Student Spotlight: Naomi Pulver
When Naomi Pulver graduates from Roaring Fork High School this year, it will be the first time in decades her family hasn’t been represented in the Carbondale school system.
Still, she refuses to be overshadowed by her talented siblings, instead pursuing poetry and music and finding a style of her own.
Post Independent: What’s it like to be the youngest of eight?
Naomi Pulver: It has its benefits, but definitely also faults. I have these great role models here to instill wisdom and support me, but I get a lot of comparisons to them.
There are some high expectations to live up to all the great things they did. I’m obviously a different person. Comparisons can be so detrimental to someone — so stop it.
PI: What sets you apart?
NP: Everyone’s perspective’s different. They each have their own way of going about things. Similar to my older siblings, I like music and the arts. I do a lot of singer songwriter stuff like my brother Lucas, but I add my own style to it. The material I write poetry about is different.
PI: What sort of genres and topics are you exploring?
NP: I’m still trying to figure out what my sound is. I’ve been heavily influenced by R&B and hip-hop. My writing mainly comes out a feeling.
It’s often about me hoping to do great things. I’ve always liked the form of poetry, although it’s mostly something I do for fun. It feels like a break from the structure of an essay, and it just makes sense.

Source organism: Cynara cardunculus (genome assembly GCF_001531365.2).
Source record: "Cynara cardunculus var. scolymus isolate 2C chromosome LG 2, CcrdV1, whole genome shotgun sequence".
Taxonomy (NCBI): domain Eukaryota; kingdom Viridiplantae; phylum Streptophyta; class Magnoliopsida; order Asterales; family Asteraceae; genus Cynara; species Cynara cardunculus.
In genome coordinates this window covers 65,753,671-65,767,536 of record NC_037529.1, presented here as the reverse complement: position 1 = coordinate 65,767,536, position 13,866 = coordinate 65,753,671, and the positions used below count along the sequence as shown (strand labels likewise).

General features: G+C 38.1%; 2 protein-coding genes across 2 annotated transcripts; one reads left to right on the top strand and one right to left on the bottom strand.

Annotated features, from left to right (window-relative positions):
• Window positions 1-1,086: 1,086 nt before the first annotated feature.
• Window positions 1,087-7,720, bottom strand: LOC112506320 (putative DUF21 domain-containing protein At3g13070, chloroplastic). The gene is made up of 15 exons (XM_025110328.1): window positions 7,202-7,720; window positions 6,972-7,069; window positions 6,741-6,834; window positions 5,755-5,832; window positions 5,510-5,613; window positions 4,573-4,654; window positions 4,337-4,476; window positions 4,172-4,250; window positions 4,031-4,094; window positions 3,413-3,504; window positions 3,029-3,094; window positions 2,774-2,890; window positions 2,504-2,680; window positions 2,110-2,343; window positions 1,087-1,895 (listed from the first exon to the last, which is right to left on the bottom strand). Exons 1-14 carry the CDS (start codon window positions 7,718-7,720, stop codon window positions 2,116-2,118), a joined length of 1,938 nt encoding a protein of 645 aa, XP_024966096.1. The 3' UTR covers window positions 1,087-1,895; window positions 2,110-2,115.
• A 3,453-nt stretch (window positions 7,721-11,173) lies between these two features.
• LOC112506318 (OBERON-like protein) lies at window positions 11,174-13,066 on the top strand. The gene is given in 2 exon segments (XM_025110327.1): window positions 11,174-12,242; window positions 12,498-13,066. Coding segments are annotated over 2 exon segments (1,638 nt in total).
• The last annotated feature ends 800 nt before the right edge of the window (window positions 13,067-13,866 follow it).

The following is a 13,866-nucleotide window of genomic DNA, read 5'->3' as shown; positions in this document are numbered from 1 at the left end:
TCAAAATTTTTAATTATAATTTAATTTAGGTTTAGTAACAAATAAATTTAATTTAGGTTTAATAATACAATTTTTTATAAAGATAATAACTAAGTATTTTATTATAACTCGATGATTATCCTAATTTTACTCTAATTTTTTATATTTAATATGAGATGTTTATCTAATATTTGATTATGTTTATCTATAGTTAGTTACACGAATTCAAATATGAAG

I got second place in the poetry slam and recently sent a poem about my mom into a statewide competition, and apparently it’s going to nationals. I’m going to go perform it in Denver this weekend.
PI: Is it the same process as songwriting?
NP: They both intertwine. With songs I obviously have to follow a beat, while poetry can be as free form as I want. A lot of my songs come from previous poems that work better with music.
PI: What are your plans after high school?
NP: So far, I’ve been accepted into a couple schools. I think I want to go to Westmont as a vocal major, but I’m going to defer a year. I want to take the time in between to sharpen my music skills and pursue some creative endeavors.
Also, I really want to do some community service projects. I want to see the different lifestyles people live and ultimately, I want to be able to help people through music.
Activism doesn’t always need to be abrasive or hostile. When seeking a change to a social construct, art can sometimes present a nuance to activism that education and news can’t portray.
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